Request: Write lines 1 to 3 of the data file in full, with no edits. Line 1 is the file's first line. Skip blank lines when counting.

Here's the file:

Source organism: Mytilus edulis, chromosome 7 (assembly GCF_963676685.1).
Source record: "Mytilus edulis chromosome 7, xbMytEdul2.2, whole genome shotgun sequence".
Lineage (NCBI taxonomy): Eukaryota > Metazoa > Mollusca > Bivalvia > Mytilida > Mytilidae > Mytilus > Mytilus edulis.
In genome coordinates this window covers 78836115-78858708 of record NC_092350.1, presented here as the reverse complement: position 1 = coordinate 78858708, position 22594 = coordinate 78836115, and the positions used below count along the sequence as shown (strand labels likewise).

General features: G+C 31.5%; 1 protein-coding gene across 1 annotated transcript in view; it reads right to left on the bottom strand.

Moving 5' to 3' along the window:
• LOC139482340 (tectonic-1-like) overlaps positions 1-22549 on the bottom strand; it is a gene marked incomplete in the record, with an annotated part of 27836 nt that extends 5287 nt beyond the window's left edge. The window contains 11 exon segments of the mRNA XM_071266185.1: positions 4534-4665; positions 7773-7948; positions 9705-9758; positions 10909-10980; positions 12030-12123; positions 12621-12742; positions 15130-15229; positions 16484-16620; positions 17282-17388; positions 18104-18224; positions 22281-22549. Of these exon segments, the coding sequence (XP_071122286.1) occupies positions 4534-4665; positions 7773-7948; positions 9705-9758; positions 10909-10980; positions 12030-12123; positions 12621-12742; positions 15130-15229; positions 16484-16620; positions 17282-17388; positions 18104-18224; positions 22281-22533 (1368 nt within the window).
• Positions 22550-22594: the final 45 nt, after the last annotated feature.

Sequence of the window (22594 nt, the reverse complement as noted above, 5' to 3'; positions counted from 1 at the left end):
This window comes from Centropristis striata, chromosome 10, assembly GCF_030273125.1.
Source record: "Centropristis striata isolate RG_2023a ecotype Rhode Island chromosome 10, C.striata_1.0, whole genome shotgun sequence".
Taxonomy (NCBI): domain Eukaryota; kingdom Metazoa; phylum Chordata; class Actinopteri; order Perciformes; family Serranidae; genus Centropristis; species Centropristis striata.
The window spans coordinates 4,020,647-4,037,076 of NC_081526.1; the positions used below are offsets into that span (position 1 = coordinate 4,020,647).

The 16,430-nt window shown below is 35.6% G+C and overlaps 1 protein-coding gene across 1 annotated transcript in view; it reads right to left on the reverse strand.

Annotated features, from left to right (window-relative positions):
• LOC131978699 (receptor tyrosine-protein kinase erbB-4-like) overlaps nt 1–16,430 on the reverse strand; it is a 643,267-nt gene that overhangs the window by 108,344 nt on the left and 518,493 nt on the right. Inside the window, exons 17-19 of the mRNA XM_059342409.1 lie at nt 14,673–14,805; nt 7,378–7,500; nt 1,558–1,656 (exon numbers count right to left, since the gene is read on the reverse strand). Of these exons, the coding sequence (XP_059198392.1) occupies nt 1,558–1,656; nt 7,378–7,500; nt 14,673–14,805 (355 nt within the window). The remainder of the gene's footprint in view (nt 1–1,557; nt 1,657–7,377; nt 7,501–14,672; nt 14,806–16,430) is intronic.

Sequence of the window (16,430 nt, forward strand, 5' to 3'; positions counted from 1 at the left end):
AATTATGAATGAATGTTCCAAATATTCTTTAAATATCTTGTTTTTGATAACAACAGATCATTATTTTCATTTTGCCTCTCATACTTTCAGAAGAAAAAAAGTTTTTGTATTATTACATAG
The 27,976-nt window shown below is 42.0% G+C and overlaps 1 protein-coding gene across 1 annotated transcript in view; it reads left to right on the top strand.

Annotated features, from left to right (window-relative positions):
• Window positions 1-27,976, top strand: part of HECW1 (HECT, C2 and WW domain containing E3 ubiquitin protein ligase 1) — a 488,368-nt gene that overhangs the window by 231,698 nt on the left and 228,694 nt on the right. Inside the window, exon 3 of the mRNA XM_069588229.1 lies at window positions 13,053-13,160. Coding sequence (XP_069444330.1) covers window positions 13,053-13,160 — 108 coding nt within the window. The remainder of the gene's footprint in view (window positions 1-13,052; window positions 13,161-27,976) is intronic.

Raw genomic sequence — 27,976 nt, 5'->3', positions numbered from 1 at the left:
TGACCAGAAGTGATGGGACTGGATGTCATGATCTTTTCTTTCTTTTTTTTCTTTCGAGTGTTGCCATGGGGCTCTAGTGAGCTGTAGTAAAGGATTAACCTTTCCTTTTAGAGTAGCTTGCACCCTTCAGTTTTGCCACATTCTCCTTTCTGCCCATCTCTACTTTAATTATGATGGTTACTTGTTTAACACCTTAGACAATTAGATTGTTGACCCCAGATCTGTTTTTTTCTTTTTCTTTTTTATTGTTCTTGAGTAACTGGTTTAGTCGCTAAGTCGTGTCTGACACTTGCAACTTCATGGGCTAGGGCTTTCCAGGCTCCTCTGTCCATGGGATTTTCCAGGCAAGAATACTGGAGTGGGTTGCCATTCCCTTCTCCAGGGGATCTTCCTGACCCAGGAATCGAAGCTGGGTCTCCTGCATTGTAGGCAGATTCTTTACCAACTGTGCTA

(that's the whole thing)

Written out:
Source organism: Mytilus edulis, chromosome 7 (assembly GCF_963676685.1).
Source record: "Mytilus edulis chromosome 7, xbMytEdul2.2, whole genome shotgun sequence".
Lineage (NCBI taxonomy): Eukaryota > Metazoa > Mollusca > Bivalvia > Mytilida > Mytilidae > Mytilus > Mytilus edulis.